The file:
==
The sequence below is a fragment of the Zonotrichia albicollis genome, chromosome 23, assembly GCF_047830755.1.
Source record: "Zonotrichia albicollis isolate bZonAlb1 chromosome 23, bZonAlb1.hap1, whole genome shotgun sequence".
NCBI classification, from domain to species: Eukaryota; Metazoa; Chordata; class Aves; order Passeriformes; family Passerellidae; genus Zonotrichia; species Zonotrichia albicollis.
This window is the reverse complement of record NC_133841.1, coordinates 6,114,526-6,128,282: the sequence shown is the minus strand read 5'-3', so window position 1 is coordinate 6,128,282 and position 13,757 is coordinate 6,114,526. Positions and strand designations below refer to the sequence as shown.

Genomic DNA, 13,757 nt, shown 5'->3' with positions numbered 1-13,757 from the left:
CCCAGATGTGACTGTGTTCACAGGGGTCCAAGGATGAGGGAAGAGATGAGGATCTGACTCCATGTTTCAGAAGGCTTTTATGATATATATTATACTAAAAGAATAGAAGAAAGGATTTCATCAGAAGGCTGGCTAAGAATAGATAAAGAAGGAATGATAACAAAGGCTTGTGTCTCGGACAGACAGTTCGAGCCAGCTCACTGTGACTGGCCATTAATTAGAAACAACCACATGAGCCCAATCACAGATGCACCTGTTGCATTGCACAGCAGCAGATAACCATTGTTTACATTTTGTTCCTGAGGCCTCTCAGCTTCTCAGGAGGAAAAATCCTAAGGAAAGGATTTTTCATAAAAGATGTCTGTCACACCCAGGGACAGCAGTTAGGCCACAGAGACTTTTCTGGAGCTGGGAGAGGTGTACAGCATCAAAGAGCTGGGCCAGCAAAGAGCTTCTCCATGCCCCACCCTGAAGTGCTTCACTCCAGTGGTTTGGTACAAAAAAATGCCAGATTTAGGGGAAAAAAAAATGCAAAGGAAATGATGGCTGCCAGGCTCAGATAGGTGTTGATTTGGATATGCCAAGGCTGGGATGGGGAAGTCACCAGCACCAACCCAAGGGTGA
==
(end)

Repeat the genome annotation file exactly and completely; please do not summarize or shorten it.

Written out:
The sequence below is a fragment of the Zonotrichia albicollis genome, chromosome 23, assembly GCF_047830755.1.
Source record: "Zonotrichia albicollis isolate bZonAlb1 chromosome 23, bZonAlb1.hap1, whole genome shotgun sequence".
NCBI classification, from domain to species: Eukaryota; Metazoa; Chordata; class Aves; order Passeriformes; family Passerellidae; genus Zonotrichia; species Zonotrichia albicollis.
This window is the reverse complement of record NC_133841.1, coordinates 6,114,526-6,128,282: the sequence shown is the minus strand read 5'-3', so window position 1 is coordinate 6,128,282 and position 13,757 is coordinate 6,114,526. Positions and strand designations below refer to the sequence as shown.

Genomic DNA, 13,757 nt, shown 5'->3' with positions numbered 1-13,757 from the left:
CCCAGATGTGACTGTGTTCACAGGGGTCCAAGGATGAGGGAAGAGATGAGGATCTGACTCCATGTTTCAGAAGGCTTTTATGATATATATTATACTAAAAGAATAGAAGAAAGGATTTCATCAGAAGGCTGGCTAAGAATAGATAAAGAAGGAATGATAACAAAGGCTTGTGTCTCGGACAGACAGTTCGAGCCAGCTCACTGTGACTGGCCATTAATTAGAAACAACCACATGAGCCCAATCACAGATGCACCTGTTGCATTGCACAGCAGCAGATAACCATTGTTTACATTTTGTTCCTGAGGCCTCTCAGCTTCTCAGGAGGAAAAATCCTAAGGAAAGGATTTTTCATAAAAGATGTCTGTCACACCCAGGGACAGCAGTTAGGCCACAGAGACTTTTCTGGAGCTGGGAGAGGTGTACAGCATCAAAGAGCTGGGCCAGCAAAGAGCTTCTCCATGCCCCACCCTGAAGTGCTTCACTCCAGTGGTTTGGTACAAAAAAATGCCAGATTTAGGGGAAAAAAAAATGCAAAGGAAATGATGGCTGCCAGGCTCAGATAGGTGTTGATTTGGATATGCCAAGGCTGGGATGGGGAAGTCACCAGCACCAACCCAAGGGTGA